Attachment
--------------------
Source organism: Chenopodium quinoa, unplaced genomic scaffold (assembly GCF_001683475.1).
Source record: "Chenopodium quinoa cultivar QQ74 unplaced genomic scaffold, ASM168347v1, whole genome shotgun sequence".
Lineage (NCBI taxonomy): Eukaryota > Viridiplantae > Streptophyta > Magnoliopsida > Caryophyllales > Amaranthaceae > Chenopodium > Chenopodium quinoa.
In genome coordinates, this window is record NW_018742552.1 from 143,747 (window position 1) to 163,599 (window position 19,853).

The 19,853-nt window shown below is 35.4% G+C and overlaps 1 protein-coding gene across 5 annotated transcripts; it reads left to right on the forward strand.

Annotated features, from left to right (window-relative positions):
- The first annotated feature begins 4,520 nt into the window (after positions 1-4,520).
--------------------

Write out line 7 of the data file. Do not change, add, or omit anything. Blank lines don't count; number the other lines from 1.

- The first annotated feature begins 4,520 nt into the window (after positions 1-4,520).